Thursday, February 02, 2006

US pressures Israel to renew funds transfers to Palestinians


Sources in Washington told “Globes” that the Bush administration is pressuring Israel to renew the transfer of VAT and tax payments to the Palestinian Authority. Acting Prime Minister Ehud Olmert yesterday suspended the transfers in the wake of Hamas’s victory in the Palestinian elections last week.

In response to claims by Israeli representatives that US President George W. Bush had personally declared that the US would completely halt all aid the Palestinian Authority if Hamas does not forego terrorism and recognize Israel’s right to exist, the US said transfers at this time were to a transition government, not a Hamas government.

US diplomats said the US wanted to strengthen the hand of Palestinian Authority President Mahmoud Abbas (Abu-Mazen), and prevent the total collapse of Palestinian institutions.

Although Israeli diplomats cannot openly say so, the US knows very well that the resumption of transfers to the Palestinians shortly after Israel decided to suspend them would be perceived as a capitulation by Olmert, and would make him appear to be a puppet of the US at the height of an election campaign. Although official Washington naturally does not explicitly say this, Olmert is the Bush administration’s preferred candidate as Israel’s next prime minister.
Israel is due to transfer approximately $55 million to the Palestinian Authority.

Yesterday, in response a question, State Department spokesman Sean McCormack said that the administration was “working” with the Israelis on the suspension of tax transfers to the Palestinian Authority. He said contacts with Israel were being conducted through the US Embassy in Tel Aviv and the Israeli Embassy in Washington, but that Secretary of State Condoleezza Rice was not yet involved.

“We made it very clear (to the Israelis)… that the governments and organizations were looking for ways to support the Palestinian transitional government,” said McCormack. “…What should be done during the transition period (in other words, until a new Palestinian government) in order to meet the needs of the Palestinian Authority, which is supposed to continue to govern, ensure public law and order, and provide services to the Palestinian people?”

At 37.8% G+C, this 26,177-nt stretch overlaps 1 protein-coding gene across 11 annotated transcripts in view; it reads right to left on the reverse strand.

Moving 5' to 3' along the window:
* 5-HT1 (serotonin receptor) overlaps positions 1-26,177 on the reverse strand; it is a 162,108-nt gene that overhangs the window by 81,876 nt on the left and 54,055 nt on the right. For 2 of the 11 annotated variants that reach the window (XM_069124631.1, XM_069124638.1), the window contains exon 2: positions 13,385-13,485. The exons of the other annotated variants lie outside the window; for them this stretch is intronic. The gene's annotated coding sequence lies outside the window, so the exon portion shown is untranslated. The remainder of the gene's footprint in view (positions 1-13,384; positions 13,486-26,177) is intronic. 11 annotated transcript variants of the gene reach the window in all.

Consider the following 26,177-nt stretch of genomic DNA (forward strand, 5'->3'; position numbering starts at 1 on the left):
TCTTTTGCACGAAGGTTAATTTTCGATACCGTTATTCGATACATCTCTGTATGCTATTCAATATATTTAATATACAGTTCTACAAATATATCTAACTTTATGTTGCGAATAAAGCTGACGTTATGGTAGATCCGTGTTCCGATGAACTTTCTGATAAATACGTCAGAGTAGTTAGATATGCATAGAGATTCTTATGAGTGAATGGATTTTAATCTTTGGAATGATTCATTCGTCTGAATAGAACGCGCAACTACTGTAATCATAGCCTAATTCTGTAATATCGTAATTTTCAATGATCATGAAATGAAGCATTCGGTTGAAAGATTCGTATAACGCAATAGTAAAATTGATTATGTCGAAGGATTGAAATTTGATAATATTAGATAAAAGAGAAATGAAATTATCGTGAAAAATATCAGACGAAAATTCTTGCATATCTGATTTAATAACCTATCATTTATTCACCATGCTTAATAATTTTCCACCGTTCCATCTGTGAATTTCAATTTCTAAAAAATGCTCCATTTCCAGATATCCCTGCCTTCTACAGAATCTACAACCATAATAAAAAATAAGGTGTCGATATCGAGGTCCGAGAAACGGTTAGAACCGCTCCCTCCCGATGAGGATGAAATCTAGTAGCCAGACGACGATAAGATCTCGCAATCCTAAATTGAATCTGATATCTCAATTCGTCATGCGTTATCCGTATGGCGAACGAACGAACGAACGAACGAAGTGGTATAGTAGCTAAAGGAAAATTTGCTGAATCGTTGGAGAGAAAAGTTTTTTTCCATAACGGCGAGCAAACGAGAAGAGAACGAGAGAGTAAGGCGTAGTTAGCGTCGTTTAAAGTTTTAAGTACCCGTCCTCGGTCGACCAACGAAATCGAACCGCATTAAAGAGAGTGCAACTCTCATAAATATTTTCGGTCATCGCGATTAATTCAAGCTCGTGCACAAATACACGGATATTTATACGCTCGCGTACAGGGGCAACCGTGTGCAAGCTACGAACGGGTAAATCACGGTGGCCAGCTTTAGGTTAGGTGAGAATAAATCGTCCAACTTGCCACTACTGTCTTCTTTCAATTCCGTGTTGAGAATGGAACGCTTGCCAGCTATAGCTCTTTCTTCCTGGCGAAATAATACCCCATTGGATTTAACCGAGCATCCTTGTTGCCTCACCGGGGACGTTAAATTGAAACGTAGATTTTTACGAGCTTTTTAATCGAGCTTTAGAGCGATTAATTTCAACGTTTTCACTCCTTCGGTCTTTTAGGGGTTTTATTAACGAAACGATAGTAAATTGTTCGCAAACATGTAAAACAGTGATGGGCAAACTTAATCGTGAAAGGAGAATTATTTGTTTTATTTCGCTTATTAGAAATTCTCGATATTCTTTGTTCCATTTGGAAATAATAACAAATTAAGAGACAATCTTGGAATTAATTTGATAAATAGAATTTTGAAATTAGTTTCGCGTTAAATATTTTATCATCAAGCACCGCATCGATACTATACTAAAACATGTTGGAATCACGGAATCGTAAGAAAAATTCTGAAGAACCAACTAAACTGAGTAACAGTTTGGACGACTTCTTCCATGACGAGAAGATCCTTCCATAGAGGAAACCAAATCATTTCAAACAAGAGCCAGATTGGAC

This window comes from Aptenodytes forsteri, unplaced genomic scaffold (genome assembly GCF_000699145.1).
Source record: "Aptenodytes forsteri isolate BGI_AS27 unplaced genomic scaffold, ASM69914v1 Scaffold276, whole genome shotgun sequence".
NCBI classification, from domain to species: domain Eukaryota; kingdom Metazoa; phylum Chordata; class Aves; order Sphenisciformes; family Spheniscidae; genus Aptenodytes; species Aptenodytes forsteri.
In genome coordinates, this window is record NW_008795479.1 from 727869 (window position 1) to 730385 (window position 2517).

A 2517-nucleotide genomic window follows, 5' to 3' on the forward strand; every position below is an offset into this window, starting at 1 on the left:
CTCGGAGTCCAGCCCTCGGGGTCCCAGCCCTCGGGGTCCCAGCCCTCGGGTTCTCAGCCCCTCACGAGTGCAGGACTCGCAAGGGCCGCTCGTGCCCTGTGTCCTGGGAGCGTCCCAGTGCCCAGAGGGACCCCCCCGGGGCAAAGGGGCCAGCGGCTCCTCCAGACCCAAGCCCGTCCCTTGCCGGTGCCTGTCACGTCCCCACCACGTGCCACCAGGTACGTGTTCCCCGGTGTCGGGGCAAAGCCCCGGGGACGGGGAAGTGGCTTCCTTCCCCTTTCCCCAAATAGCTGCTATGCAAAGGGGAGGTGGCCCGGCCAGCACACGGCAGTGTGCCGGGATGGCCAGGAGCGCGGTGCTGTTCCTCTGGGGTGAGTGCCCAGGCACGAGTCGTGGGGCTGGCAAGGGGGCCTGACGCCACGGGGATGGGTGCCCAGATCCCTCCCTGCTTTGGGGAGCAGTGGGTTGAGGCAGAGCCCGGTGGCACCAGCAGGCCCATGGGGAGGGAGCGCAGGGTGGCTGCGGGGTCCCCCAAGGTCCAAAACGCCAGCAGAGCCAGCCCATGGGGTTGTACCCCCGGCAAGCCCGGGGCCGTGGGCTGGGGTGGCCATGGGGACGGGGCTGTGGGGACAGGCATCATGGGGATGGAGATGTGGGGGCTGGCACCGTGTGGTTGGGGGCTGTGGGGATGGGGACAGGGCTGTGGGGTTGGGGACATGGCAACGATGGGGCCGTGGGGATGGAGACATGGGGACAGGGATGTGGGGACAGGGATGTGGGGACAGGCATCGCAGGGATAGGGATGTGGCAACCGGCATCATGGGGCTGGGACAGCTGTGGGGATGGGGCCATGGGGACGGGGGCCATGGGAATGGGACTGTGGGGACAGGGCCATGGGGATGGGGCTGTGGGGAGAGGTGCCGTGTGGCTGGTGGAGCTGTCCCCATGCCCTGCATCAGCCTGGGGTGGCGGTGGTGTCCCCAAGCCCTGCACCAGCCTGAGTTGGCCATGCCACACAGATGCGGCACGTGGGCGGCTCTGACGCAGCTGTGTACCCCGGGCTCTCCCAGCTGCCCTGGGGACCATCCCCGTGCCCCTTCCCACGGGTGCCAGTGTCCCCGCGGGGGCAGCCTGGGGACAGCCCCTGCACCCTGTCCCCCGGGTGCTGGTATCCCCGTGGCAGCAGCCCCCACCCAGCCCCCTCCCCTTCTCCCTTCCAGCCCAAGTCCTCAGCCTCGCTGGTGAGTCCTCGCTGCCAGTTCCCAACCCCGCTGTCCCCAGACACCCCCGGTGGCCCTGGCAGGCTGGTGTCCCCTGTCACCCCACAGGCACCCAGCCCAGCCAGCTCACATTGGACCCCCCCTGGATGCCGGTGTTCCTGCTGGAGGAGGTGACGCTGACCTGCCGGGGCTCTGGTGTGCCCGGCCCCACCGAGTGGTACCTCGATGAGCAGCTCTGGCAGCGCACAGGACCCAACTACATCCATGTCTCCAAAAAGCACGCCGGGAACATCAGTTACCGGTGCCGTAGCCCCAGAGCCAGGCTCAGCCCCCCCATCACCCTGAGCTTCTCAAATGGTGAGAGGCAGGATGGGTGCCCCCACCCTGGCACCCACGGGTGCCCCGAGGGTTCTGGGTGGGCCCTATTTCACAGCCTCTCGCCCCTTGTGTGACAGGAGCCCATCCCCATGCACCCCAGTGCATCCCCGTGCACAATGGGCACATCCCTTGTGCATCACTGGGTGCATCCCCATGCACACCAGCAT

McCormack said the Palestinian transition government had given the international community some assurance, in exchange for which the international community agreed to meet its commitments to the transition government.

In an updated report on the Palestinian economy yesterday, the World Bank said, “The fiscal basis for the existence of the Palestinian Authority is being eroded,” as a result of what it called “undocumented” government expenses and a sharp rise in the number of new public employees.
Palestinian Authority representatives yesterday discussed with World Bank representatives about the possibility that the Palestinian Authority would be allowed to use money in a trust fund set up by donor states, in the event that the Palestinian Authority finds itself cash-strapped.

The World Bank has been administering the so-called reform fund since 2004. In December 2005, the World Bank did not transfer $60 million from this trust fund to the Palestinian Authority, on the grounds that the Palestinian Authority did not implement the financial and economic reforms that were a condition for aid.

If the 12 donor countries participating in the reform fund give the go-ahead, the World Bank can be lenient and transfer to the money to the Palestinian Authority, without the conditions being fulfilled.

The UN yesterday warned the donor countries that Gaza was facing severe economic and humanitarian problems caused by the closure of the Almuntar/Karny crossing into Israel. A UN Office for the Coordination of Humanitarian Affairs (OCHA) claims that the closure was causing the destruction of agricultural exports worth $500,000 a day, and was delaying the import of medicines and medical equipment.